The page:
Clients of two brothers jailed for their part in a £17m fraud have so far submitted claims worth more than £6m to the Financial Services Compensation Scheme, mainly in relation to advice.
Earlier this month the lifeboat fund declared Vantage Investment Group Limited in default, one year after its directors were jailed for defrauding 200 mostly elderly and vulnerable clients.
Vantage Investment Group was an investment manager owned by brothers Alan and Russell Taylor, alongside their advice company called Taylor & Taylor Associates Ltd.
Between 2008 and 2015 the brothers fraudulently produced client records and misrepresented documents, persuading clients to sign them in order to gain access to their pension funds.
The money was then transferred to Vantage Investment Group Ltd and placed in a high-risk finance scheme, without the clients' knowledge.
The FSCS told FTAdviser it had received 229 claims against the brother's advice arm Taylor & Taylor Associates, totalling £5.5m.
The claims related to investment bonds, investment portfolios, mortgage advice, pensions advice, self-invested personal pensions (Sipps), pension income drawdowns and regulated and unregulated collective investment schemes.
The compensation scheme has also so far received 26 claims valuing £630,000 against Vantage Investment Group, relating to high income bonds, investment bonds, investment portfolios and Sipps.
Victims of the Taylor brothers lost almost £17m, with Mike Broomfield, head of intelligence at The Pensions Regulator, describing the pair at the time of their sentencing as "textbook examples of how fraudsters abuse the trust of their vulnerable victims".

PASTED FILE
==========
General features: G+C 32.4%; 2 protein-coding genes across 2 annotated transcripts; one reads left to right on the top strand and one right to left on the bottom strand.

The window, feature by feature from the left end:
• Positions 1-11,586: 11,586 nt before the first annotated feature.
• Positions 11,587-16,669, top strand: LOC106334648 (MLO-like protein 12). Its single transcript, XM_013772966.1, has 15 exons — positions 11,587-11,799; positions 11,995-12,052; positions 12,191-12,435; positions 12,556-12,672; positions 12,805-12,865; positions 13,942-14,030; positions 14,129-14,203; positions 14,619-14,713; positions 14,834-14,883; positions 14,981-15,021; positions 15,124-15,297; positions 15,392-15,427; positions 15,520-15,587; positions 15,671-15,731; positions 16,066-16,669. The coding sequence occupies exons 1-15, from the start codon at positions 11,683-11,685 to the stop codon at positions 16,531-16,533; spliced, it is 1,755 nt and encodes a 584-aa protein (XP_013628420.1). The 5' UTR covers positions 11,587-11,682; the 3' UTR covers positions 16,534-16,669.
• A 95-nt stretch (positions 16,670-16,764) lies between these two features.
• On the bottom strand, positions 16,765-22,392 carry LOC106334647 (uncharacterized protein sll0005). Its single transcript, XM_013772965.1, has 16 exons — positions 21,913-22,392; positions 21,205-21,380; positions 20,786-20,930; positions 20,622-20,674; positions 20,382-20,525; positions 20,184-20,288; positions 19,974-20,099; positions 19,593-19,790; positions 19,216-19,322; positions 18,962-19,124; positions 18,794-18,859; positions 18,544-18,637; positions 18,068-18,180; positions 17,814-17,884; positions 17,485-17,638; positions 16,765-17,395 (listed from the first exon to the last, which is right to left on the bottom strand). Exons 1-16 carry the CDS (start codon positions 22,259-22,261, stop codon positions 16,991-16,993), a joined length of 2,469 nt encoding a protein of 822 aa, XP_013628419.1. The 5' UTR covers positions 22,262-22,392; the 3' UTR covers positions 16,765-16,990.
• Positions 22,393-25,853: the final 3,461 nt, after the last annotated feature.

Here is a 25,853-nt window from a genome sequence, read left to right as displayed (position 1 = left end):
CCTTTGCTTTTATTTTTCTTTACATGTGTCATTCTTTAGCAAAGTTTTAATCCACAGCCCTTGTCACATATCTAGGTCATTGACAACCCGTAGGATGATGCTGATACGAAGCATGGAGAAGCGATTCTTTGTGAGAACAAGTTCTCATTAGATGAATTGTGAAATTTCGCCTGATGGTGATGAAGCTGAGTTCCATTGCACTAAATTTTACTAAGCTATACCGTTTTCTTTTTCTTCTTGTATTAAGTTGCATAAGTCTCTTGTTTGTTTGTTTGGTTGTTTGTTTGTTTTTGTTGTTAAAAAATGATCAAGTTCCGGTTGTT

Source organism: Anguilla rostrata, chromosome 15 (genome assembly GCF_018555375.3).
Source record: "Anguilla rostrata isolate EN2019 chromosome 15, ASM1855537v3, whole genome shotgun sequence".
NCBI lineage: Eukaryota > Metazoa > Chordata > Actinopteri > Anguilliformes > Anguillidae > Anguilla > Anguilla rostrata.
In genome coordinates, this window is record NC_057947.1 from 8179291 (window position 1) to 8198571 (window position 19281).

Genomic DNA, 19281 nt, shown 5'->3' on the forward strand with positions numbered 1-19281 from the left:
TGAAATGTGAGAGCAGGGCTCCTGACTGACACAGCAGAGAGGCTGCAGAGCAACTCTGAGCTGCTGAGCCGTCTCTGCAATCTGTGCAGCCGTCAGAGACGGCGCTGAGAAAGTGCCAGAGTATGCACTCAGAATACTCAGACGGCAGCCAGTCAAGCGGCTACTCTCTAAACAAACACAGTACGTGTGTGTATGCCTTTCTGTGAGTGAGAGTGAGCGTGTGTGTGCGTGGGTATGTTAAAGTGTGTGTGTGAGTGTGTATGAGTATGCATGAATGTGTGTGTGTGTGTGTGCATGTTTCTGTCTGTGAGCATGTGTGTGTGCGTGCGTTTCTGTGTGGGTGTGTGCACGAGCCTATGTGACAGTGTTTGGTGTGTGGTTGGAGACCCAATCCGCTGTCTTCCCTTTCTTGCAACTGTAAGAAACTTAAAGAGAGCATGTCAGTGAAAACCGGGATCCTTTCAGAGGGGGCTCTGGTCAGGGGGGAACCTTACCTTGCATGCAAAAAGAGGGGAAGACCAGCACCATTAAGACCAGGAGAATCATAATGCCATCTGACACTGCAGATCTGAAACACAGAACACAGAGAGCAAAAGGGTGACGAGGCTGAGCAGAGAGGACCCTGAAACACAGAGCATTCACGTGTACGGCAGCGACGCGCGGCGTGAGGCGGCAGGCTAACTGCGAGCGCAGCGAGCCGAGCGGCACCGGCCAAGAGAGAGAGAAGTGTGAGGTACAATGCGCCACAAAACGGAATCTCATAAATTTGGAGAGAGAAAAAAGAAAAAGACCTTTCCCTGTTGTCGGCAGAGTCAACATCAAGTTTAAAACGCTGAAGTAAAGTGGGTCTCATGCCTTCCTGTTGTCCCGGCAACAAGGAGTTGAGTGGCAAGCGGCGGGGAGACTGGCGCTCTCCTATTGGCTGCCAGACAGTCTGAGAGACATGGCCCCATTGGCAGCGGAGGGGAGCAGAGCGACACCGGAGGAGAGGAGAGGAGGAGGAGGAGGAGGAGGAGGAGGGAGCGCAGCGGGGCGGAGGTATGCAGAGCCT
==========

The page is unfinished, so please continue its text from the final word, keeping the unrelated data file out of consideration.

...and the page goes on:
The FSCS declares a company in default when satisfied it is unable to pay claims for compensation made against it, allowing consumers to take their claims to the compensation scheme instead.
In April the lifeboat fund announced a levy of £532m for this financial year, an increase of £16m on its original forecast earlier in the year amid an "uplift" in the number of claims expected against Sipp operators.
Despite this, the final levy to be shouldered by life distribution, pensions and investment intermediaries decreased from the £175m predicted in January's plan and budget to £153m, at a saving of £22m.
Alan Lakey, director at Highclere Financial, said: "This is yet another instance where the good guys pay for the sins of the bad guys. These continual calls on the FSCS mount up creating further financial misery for advisers."
Mr Lakey said the FSCS levy constitutes 60 per cent of his FCA annual membership bill, which he said is subject to additional levies "as and when more restitution is paid".
He said: "£17m of potential compensation represents close to 25 per cent of the 2018/19 retail pool levy, which suggests a £750 emergency levy on my firm and far higher amounts on other larger enterprises."
Mr Lakey added: "Nobody in the industry would deny consumers the right to compensation where theft, bad advice or maladministration has caused a financial loss, but this open chequebook policy has to end.
"We keep hearing about treating customers fairly and as a customer of the FCA I want similar consideration."